Peggy Bechko: Language, the Flow of the Written Word

words and writing

by Peggy Bechko

“Language is the source of misunderstandings.”? Antoine de Saint- Exupéry

Yep, there it is, on a whole lot of levels. Language, writing or speaking, can lead to misunderstandings of a whole host of varieties.

But let’s just stick to the reading and writing arena.

Readers, you read for information, education, entertainment, a whole host of reasons. When you read you hope what’s on the page before you will be clear and concise. If fiction it might be gripping and evocative as well, but still has to be clear so the story can be understood. The simple reality if it isn’t reasonably so, or in the case of fiction, very much so, then the reader stops reading. Sets the material aside and goes on to something else.

Writers, your intent is to inform, entertain and hold the reader whether it’s for purposes of education or entertainment. If you don’t hold on to your reader for whatever intent, then the information or entertainment won’t follow. So again, the simple reality is if the words on the page are scrambled and difficult to understand the reader stops reading. Sets the material aide and goes on to something else.

Simple, right?

Well, actually, not so much. Sometimes the material, if informative or educational, filled with something that must be learned or absorbed, then no matter how badly written the reader will slog on (no doubt muttering and curing to him or herself), but nonetheless will probably continue. It’s still not good that the reader is forced to stop, read and re-read to unscramble what’s on the page before him.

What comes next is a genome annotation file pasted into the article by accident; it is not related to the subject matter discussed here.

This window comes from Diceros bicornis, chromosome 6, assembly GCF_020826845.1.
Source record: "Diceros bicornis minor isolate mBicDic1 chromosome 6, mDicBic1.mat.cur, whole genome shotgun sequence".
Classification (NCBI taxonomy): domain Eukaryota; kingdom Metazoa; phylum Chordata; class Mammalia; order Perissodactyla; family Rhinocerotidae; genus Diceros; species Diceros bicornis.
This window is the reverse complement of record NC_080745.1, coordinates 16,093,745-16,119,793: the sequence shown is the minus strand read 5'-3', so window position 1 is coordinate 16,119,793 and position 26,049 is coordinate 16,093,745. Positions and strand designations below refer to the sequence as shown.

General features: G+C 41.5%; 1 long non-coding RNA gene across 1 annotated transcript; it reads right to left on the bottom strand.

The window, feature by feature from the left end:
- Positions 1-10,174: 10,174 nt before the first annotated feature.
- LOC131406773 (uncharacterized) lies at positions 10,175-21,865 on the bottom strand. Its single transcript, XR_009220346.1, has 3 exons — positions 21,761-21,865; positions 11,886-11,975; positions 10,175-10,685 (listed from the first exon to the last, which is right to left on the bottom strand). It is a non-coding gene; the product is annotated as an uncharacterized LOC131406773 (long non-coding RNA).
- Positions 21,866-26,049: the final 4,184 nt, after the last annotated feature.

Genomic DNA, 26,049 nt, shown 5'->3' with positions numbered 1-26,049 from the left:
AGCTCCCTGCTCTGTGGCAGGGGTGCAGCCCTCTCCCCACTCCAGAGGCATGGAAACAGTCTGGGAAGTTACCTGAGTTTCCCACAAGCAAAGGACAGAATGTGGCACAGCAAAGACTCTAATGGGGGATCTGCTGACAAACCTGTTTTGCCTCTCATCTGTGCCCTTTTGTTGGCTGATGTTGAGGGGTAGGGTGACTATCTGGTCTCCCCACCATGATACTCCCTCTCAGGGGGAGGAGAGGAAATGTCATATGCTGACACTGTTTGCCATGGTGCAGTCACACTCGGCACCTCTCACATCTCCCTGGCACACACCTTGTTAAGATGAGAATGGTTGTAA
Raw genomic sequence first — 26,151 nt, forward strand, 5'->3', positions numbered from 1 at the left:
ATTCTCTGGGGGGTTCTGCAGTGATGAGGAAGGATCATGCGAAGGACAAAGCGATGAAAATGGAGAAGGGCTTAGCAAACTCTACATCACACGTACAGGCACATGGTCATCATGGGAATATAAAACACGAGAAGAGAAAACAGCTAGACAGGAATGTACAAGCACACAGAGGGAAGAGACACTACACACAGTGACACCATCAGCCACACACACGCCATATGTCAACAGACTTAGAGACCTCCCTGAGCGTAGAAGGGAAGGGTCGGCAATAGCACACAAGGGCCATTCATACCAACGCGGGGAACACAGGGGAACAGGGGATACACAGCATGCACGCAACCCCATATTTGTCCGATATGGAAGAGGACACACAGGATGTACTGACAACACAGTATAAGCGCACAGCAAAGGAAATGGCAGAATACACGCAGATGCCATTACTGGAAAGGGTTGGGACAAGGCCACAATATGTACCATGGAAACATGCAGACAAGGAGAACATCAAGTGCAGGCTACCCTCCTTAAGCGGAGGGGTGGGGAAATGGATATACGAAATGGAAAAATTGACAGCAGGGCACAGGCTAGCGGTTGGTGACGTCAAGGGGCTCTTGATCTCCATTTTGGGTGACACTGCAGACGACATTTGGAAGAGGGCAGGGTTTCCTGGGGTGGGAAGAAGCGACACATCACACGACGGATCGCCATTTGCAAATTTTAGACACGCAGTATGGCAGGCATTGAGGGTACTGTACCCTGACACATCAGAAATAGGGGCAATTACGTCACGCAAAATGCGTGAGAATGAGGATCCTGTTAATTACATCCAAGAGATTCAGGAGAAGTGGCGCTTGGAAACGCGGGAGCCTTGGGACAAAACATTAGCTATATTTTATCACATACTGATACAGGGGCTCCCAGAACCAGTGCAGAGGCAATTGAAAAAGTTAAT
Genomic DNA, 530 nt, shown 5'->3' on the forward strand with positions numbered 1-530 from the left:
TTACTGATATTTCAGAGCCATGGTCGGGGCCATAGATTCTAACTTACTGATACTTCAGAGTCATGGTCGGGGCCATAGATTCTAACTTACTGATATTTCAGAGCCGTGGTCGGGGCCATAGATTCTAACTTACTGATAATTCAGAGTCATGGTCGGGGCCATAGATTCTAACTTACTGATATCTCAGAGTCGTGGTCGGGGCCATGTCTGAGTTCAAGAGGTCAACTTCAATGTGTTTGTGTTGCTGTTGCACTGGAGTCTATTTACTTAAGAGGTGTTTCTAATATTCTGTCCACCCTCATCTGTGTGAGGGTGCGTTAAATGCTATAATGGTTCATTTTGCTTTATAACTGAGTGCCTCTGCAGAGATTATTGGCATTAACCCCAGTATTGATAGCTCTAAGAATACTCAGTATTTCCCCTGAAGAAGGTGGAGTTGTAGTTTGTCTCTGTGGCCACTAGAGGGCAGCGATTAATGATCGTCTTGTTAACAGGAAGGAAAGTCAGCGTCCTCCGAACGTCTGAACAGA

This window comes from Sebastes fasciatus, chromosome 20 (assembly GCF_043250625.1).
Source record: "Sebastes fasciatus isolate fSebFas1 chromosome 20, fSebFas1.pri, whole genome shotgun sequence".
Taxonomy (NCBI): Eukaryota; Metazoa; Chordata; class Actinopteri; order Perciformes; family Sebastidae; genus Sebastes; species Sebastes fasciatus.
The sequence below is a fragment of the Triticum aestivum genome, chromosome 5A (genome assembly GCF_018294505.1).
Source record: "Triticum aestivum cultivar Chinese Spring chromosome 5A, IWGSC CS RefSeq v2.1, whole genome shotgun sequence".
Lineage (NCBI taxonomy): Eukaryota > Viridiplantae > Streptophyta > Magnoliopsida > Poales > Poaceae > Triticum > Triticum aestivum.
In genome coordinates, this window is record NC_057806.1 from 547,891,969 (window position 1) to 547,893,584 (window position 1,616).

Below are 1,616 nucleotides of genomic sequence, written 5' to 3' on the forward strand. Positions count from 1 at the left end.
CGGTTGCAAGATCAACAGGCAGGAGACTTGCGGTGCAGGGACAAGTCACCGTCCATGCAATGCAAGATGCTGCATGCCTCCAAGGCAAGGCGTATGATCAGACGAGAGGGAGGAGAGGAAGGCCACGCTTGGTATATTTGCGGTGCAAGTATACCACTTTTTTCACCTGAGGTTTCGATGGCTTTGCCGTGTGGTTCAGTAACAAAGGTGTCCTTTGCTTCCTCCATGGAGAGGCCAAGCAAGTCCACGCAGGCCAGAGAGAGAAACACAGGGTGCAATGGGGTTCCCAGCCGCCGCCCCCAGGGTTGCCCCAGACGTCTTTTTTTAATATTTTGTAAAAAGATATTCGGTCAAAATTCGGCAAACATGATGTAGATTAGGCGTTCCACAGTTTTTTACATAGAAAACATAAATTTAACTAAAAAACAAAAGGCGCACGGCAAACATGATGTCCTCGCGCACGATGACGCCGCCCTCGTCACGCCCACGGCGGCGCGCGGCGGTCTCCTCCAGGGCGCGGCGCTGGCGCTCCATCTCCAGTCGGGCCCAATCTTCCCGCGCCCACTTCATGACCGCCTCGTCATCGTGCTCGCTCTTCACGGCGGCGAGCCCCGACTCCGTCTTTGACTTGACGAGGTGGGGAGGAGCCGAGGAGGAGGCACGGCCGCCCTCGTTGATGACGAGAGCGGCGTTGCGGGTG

If you’re a writer of fiction or scripts, then it gets even worse. See paragraph 4 above. The fiction reader is far less patient because, well, he doesn’t have to be. The script reader will toss your script aside in favor of one he can make some sense of. The novel reader will curse whatever he or she spent on your book and your name or an editor will toss your manuscript in the digital recycle bin.

Writers read your work, re-read your work, have your friends read it if you can get them to. Have it professionally edited. Whatever it takes, make sure your writing flows, that it makes sense, that it doesn’t have places that brings the reading to a screeching halt. Drop all extra words; cut mercilessly. Read. A lot. See what makes that writing smooth and seamless. Your story, your information will get lost if the reader can make no sense of a sentence or a paragraph.

Don’t think ‘this is okay’ or fall into the trap of ‘I know what I mean so everyone else will too’.

Too much of what I read has words left out, sentences half written or so long it’s impossible to keep the thought straight. Too much has dialog where it’s unclear who the speaker is. Put yourself in your reader’s shoes and make sense of the senseless. Just because it’s the era of texting and twitter doesn’t mean that’s the language of text book and novel. Focus and your writing will stand out.